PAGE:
Doctor Dialogue on End-of-Life Care

Brittany Maynard, 29, who suffered from glioblastoma multiforme, an aggressive form of brain cancer, captivated millions of Americans, but also stirred up controversy when she posted her plans on social media to “die with dignity.” Maynard moved from California to Oregon, where it is legal for a doctor to prescribe a life-ending drug to a terminally ill patient. So-called physician-assisted suicide is also legal in Vermont and Washington state. It has also been legalized in Montana via court ruling, not legislation.

Right to Die laws have been introduced in Connecticut, Hawaii, New Hampshire, New Jersey, Pennsylvania, Kansas, and Massachusetts. Meanwhile, a coalition of leading Southern California healthcare providers has issued a set of guidelines calling for more compassionate care while respecting patients' wishes.

Do doctors believe we’re providing good end-of-life care to patients? Are Death with Dignity laws the way forward, or do they undermine doctor authority?

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Doctors Need More Training in End of Life Communication

Dr. Eric Kodish, director of the Center for Ethics, Humanities, and Spiritual Care at the Cleveland Clinic, who cared for children with cancer for 15 years before serving as a medical ethicist, told Healthline, “There’s been a reluctance to confront mortality among the American population. Our society acts as though nobody is going to die, when the only certain thing is everybody is going to die.”

Kodish said the Institute of Medicine’s September report, “Dying in America,” highlights the need for more communication skills in medical school curricula.

Our society acts as though nobody is going to die, when the only certain thing is everybody is going to die.
Dr. Eric Kodish, Cleveland Clinic

Attending medical school in the late 80s, hospice was fairly new, and “death was viewed as the enemy,” Kodish said. Although the Cleveland Clinic’s medical school and others in the nation are starting to teach these communication skills, Kodish said, “Certainly in medical education there’s a long way to go in terms of educating physicians about communication, palliative care, and hospice.”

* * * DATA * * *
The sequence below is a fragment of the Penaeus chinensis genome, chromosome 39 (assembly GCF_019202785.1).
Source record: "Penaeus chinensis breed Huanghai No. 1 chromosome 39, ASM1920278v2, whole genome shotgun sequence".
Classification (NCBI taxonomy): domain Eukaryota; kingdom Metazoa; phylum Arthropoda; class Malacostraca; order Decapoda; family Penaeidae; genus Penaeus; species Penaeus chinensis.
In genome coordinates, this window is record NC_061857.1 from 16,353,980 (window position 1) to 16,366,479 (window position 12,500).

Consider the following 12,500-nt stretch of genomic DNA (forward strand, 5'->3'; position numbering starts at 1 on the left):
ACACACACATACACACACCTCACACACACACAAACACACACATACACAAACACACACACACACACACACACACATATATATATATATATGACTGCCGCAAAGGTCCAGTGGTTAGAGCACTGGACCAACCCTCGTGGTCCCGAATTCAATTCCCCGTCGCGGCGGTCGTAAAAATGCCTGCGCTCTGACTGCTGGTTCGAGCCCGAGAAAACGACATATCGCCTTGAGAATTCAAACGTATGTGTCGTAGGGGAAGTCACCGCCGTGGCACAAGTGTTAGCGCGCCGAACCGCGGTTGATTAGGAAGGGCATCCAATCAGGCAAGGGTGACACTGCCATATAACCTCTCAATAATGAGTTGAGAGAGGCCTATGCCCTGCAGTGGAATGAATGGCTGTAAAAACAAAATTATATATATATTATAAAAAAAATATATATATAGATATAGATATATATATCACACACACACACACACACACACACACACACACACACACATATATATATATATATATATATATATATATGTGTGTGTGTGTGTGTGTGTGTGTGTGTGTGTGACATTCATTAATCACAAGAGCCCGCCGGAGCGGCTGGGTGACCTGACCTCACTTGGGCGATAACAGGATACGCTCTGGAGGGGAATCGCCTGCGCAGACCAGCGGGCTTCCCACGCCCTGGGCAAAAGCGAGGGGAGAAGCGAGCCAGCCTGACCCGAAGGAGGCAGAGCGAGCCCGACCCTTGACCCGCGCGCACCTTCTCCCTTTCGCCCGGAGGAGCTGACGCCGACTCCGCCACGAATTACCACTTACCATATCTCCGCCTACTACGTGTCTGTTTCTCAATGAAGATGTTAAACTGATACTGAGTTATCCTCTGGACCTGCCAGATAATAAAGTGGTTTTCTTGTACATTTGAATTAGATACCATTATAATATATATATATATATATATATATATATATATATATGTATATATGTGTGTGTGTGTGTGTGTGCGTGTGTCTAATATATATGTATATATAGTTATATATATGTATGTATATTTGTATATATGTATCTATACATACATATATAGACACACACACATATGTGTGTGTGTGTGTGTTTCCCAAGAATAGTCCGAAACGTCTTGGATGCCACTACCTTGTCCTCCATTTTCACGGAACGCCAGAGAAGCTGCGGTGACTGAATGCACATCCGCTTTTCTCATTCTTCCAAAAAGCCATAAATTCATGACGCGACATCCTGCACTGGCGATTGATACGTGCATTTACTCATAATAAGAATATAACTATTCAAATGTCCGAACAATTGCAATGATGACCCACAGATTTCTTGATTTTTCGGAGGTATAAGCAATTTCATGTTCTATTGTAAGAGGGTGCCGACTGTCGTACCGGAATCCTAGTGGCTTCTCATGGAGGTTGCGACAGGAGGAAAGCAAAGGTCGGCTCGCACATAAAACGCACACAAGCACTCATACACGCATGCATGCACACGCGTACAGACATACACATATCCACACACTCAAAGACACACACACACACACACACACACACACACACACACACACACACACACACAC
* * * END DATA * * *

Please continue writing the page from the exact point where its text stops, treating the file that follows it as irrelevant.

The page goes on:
Kodish cited a randomized study published two years ago in the New England Journal of Medicine that was conducted on lung cancer patients. Half of the patients received hospice care, and these patients lived longer than the remaining half who received typical medical interventions.

“People are worried they are going to live less of a long life when they get hospice, but paradoxically it might quite be the opposite,” said Kodish.

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Kodish is in favor of national adoption of advanced directives, or POLST, which stands for Physician Orders for Life-Sustaining Treatment. POLST is a standardized document that encourages doctors to speak with patients and create specific medical orders to be honored by healthcare workers during a medical crisis. POLST began in Oregon in 1991, and is currently promoted in more than 26 states through national and statewide initiatives.

“Ethically, the most important thing is to respect the wishes of the patient when he or she has the ability to make their own decisions,” said Kodish.

The Cleveland Clinic system does 500 ethics consultations a year, and end-of-life consultations are the most common. Without advanced directives like POLST, Kodish said, “The effort to get family members to say, ‘What would your dad have decided if he were to make the decision himself?’ is critical. So often doctors don’t frame it that way. They say, ‘What do you want us to do?’ Because of that difference, we over-treat a lot of people, and cause a lot of suffering at the end of life that people themselves would not have wanted.”

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More Staffing Urgently Needed

Dr. Ira Byock, founder and chief medical officer of the Providence Institute for Human Caring and author of “Best Care Possible,” believes the American health system is failing people with serious illness and their families.  “We need an engaged public to know what better care looks like, and to know what questions to ask, and to demand it,” he said.

Once you know what a person’s personal preferences and priorities are, it becomes easier to give them the best care we possibly can.
Dr. Ira Byock, Providence Institute for Human Caring

Increased staffing is urgently needed in nursing homes, assisted living facilities, and in-home health programs in order to preserve people’s dignity, especially those who are frail and physically dependent. “All of this is made even more maddening because we know that in geriatrics and in hospice and palliative care, we have demonstrated that much better care is both feasible and affordable,” he said.